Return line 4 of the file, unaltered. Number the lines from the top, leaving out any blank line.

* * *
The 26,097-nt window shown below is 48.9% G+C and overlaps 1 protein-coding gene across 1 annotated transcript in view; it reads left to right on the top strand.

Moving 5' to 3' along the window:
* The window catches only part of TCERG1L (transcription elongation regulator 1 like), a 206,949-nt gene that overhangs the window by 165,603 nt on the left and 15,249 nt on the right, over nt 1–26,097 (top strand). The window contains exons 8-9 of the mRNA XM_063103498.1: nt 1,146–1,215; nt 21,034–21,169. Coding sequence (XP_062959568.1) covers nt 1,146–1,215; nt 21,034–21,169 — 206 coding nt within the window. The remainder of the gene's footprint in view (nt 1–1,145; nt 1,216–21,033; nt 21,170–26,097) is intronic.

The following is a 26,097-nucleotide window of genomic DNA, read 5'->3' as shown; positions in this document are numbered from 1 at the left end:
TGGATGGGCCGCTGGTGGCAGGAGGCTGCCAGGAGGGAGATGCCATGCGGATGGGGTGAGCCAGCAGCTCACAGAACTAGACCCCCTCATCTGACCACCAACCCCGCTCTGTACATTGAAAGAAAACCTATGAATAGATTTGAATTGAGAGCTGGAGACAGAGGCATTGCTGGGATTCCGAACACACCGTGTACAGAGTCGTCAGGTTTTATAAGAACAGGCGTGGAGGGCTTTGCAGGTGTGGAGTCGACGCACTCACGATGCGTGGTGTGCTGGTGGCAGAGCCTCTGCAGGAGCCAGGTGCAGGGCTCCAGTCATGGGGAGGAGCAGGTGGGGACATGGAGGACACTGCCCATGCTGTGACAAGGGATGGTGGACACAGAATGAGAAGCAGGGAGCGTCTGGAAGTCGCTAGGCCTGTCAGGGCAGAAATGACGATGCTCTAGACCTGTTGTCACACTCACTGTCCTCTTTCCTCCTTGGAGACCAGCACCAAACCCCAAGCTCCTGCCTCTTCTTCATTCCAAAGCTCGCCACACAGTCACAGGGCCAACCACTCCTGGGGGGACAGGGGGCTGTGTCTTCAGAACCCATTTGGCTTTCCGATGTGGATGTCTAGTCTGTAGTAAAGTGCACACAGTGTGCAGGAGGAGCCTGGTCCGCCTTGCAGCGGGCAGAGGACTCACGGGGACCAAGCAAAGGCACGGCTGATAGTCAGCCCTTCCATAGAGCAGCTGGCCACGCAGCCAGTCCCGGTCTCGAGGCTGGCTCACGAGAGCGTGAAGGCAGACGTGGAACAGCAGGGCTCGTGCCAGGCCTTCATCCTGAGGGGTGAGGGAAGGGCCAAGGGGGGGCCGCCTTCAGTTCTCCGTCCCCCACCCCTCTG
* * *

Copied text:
The following is a 26,097-nucleotide window of genomic DNA, read 5'->3' as shown; positions in this document are numbered from 1 at the left end: